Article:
SITL on Windows using WSL

Before following these instructions please following Setting up the Build Environment using WSL for Windows 10 and 11. For Windows10 users the sections detailing installing XWindows or VcXsrv are necessary for installation.

Once the above have been completed, using SITL under Windows WSL is nearly the same as Setting up SITL on Linux


Running SITL

  1. Open an Ubuntu terminal under WSL, or use the VSCode Terminal

  2. Navigate to one of the vehicle directories (in this case Copter) and call to start SITL.

    cd ~/ardupilot/ArduCopter
    ../Tools/autotest/ --map --console
  3. SITL and MAVProxy will start. MAVProxy displays three windows:

    • command prompt in which you enter commands to SITL

    • console which displays current status and messages

    • map that shows the current position of the vehicle and can be used (via right-click) to control vehicle movement and missions.



    It is useful to arrange the windows as shown above, so you can observe the status and send commands at the same time.

  4. Send commands to SITL from the command prompt and observe the results on the map.

    • For example, change to GUIDED mode, arm the throttle, and then takeoff:

      mode guided
      arm throttle
      takeoff 40

      Watch the altitude increase on the console.


      Takeoff must start within 15 seconds of arming, or the motors will disarm.

    • Change to CIRCLE mode and set the radius to 2000cm

      rc 3 1500
      mode circle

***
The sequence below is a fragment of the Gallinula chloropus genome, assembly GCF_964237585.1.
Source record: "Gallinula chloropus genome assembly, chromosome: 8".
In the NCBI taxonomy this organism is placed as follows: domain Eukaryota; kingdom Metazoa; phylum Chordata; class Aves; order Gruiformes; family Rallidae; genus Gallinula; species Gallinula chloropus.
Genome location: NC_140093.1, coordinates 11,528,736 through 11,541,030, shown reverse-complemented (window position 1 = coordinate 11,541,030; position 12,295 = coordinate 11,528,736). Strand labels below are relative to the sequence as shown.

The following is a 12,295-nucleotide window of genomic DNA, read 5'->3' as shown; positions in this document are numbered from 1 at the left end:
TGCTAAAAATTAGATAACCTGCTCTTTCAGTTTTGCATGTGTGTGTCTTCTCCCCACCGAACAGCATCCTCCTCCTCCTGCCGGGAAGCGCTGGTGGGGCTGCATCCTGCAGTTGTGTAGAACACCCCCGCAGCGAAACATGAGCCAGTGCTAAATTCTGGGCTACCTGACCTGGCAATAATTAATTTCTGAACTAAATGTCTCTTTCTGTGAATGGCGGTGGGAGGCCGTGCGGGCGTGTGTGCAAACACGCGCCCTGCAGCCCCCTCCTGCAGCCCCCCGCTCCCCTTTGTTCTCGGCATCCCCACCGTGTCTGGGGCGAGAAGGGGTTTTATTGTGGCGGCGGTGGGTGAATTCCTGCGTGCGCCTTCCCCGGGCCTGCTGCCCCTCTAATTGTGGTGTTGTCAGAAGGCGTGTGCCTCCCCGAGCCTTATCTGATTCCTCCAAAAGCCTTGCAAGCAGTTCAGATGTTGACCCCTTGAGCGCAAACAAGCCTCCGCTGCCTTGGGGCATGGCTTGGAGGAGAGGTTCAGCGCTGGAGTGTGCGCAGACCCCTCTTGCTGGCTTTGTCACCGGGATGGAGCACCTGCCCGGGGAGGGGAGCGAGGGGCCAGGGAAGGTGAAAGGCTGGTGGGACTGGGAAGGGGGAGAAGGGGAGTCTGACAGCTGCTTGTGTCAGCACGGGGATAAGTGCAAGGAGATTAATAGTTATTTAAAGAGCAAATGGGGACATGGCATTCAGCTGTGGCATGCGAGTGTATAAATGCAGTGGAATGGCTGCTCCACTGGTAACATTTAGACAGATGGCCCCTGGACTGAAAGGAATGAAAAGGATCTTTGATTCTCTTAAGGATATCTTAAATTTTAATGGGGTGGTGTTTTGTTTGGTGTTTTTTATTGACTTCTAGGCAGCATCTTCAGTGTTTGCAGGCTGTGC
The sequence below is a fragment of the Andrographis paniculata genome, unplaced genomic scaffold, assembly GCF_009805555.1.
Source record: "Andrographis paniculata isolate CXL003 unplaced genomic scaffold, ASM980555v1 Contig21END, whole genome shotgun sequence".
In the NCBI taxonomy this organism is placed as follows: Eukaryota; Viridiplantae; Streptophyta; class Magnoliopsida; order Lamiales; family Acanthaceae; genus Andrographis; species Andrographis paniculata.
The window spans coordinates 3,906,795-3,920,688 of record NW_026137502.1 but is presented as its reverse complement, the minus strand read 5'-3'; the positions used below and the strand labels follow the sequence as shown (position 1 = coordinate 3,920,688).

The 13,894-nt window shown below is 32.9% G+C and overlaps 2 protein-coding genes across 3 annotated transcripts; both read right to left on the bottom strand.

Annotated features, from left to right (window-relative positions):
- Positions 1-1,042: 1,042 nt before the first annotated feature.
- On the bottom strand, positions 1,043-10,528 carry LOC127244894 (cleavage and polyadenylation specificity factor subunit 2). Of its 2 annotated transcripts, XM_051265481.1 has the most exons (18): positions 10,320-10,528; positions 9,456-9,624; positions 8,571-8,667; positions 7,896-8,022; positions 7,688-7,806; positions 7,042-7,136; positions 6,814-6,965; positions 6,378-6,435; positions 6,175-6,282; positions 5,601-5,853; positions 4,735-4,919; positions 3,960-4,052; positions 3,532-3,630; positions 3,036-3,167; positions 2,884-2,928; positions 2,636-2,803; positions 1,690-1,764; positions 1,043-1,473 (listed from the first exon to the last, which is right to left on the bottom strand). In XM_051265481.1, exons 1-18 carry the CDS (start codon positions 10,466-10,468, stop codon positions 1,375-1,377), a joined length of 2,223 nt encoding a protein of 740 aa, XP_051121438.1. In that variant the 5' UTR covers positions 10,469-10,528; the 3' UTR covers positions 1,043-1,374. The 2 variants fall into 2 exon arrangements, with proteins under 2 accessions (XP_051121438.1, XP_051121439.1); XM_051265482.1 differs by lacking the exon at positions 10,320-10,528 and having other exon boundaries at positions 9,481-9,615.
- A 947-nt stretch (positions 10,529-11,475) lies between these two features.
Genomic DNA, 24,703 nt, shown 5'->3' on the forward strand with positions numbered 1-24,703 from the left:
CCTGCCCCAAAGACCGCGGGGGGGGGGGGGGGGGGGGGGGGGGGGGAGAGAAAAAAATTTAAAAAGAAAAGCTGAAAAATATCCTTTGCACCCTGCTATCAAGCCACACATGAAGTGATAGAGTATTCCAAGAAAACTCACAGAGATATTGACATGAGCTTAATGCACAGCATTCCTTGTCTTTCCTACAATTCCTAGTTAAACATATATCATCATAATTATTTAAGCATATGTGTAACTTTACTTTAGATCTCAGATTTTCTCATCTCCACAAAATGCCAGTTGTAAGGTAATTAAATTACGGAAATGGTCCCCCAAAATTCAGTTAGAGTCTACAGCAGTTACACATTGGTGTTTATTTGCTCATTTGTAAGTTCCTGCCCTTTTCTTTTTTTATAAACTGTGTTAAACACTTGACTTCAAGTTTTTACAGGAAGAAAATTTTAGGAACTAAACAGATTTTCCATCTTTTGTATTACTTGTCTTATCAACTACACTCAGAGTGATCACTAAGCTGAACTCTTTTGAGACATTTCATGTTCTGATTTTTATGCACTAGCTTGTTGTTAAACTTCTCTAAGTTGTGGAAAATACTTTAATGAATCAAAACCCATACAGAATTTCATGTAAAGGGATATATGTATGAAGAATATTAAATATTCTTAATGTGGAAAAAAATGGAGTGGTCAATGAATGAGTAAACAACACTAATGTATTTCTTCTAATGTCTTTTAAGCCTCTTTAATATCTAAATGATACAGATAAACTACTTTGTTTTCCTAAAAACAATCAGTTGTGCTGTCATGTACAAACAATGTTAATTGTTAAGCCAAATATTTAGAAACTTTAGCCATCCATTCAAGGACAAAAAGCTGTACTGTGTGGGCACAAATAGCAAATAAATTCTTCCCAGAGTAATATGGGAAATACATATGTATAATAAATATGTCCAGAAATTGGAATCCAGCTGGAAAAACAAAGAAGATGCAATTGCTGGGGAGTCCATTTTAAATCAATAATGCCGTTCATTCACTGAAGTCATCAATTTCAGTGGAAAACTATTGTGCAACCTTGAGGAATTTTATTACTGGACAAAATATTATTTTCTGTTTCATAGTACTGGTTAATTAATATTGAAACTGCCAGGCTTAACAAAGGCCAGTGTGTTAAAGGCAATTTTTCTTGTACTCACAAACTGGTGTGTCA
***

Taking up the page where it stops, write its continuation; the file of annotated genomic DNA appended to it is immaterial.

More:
param set circle_radius 2000

      Watch the copter circle on the map.

    • When you’re ready to land you can set the mode to RTL (or LAND):

      mode rtl

This is a very basic example. For links to more information on what you can do with SITL and MAVProxy see the section: Next Steps.

Connecting with another GCS

Mission Planner will often automatically connect to SITL if started (or re-started) after the MAVProxy console and map have appeared.

If the above does not work you can attach multiple additional ground control stations to SITL from MAVProxy. The simulated vehicle can then be controlled and viewed through any attached GCS.

First use the output command on the MAVProxy command prompt to determine where MAVProxy is sending packets:

GUIDED> output
GUIDED> 2 outputs

This tells us that we can connect Mission Planner to either UDP port 14550 or 14551, as shown on the dialog below.


Mission Planner: Connecting to a UDPPort

Mission Planner can then be used to control the simulated vehicle in exactly the same way as though it were a real vehicle. We can reproduce the previous “takeoff-circle-land” example as shown below:

Next Steps

SITL and MAVProxy can do a whole lot more than shown here, including manually guiding the vehicle, and creating and running missions. To find out more: